Open Web Developer News Desk
Android: Who Hates Google Over the Phone?
Google's Android makes a splash in the telephony software field
By: Yakov Fain
Nov. 16, 2007 02:45 AM
After Google’s Android announcement , at least four big guys should be irritated:Sun Microsystems, Apple, Adobe and Microsoft. Google approaches telephony from the open source side – Linux-based platform uses Java but does not care about sticking to Java ME – they are planning to use fast OpenGL libraries and are not afraid to be hardware-specific. Check out the Youtube videos at the android site. Performance-wise that device looks pretty impressive. Google has created an alliance of more than thirty parties – phone manufacturers and service providers. Google knows how to do things right.
Obviously, Android is a direct outside threat to Java ME, which makes it two now. The first one is Sun’s own JavaFX which should become a commercial product for creating visual telephony applications around the same time when Android will be officially released – next Fall.
The Apple’s beauty, the iPhone, has started as closed proprietary platform, which originally did not even allow any third-party to develop applications for iPhone. The situation is changing now, they are going to do us a favor and allow writing software for their hardware. Thank you very much!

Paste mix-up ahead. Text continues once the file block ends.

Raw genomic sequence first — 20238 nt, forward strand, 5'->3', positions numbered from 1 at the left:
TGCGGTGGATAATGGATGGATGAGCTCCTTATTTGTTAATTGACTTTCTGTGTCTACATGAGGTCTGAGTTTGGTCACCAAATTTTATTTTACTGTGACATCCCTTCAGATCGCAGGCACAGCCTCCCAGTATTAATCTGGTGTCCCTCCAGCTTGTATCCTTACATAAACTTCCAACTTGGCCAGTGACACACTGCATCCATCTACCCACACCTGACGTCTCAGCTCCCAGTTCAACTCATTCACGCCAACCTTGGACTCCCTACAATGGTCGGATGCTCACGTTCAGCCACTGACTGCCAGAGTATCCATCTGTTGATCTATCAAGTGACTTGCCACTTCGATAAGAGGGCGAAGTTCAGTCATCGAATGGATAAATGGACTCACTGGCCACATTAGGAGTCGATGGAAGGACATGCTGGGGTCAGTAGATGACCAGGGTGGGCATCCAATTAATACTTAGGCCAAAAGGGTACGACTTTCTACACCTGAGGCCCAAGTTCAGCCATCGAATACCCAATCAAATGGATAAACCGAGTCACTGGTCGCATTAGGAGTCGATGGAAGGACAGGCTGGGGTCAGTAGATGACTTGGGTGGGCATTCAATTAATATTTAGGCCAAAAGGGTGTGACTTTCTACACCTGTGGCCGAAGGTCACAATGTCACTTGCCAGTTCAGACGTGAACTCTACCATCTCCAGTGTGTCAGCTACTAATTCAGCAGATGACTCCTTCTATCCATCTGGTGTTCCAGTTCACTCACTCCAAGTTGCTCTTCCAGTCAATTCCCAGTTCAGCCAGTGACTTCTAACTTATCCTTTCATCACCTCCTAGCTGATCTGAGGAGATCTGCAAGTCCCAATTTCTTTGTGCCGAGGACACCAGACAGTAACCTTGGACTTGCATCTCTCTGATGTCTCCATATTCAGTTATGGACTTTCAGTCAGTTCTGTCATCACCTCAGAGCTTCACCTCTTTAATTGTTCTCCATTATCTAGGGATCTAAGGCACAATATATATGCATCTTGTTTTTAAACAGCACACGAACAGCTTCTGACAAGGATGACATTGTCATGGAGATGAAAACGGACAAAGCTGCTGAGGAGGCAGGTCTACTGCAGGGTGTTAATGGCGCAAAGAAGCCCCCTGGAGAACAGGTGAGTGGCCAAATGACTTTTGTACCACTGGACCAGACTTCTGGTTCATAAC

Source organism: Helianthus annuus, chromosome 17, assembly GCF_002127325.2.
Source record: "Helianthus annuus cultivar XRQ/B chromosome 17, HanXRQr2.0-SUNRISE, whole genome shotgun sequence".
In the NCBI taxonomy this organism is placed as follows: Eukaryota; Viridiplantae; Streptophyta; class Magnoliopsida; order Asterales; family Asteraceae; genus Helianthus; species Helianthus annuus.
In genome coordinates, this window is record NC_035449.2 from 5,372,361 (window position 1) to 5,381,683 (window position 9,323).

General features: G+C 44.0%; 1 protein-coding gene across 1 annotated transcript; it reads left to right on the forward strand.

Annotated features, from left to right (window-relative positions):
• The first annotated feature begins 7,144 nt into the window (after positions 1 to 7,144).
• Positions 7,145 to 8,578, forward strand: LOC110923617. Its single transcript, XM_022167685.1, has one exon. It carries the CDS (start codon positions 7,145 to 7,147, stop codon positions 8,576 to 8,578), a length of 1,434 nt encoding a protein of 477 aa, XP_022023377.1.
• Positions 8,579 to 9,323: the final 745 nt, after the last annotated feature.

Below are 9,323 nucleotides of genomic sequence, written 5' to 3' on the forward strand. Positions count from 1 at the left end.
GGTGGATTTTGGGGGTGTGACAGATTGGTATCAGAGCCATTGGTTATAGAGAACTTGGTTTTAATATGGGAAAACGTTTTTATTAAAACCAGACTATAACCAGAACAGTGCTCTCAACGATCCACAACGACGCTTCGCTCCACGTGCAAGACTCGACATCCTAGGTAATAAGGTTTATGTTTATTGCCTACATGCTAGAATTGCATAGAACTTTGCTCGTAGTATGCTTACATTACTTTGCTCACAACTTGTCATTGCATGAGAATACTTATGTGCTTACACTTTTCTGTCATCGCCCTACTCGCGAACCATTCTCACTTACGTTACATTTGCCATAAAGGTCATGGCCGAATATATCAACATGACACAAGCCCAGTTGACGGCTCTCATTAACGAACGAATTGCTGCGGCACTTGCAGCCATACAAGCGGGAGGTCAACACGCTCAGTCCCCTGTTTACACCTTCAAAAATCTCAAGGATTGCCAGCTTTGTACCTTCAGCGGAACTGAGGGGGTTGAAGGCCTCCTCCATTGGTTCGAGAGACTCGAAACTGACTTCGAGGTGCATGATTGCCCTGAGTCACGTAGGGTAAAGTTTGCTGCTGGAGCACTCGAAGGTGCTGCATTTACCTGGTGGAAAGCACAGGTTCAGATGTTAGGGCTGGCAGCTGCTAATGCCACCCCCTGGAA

Adobe’s Flash Lite is a new kid on the block that is moving into multimedia telephony mainly competing with Java ME, and here comes another bully…Man, it sucks! Will they offer the version of Flash Player 9 for Google's Linux version? Maybe, if they''l figure out the way to protect Joe-with-GPhone1 copying the legal version of Flash Player to the GPhone2, which does not pay royalties to Adobe.
Microsoft is irritated just because Google exists. Period. Whatever Google does makes Microsoft unhappy. Microsoft has a modest chunk of this market with its Windows Mobile. Besides, now Bill Gates goes into the world of voip servers and has announced Microsoft Office Communication Server. Yes, this is not exactly about writing software for the phone devices, but still, it’s telephony, and having Google playing there does not help Microsoft.
Competition is healthy, and consumers should applaud Google for entering the stage in an open source way. Maybe the day will come when people will be able to switch from one cell phone service provider to another and the same software will work on all phones?
I personally use Skype a lot. I have my laptop with me all the time anyway, why waste my cell phone minutes? I also keep an eye on Ribbit, which will allow creating rich internet application for making calls.
And you know why Google's offering may win? No licensing fees to the vendors. Interesting, very interesting…
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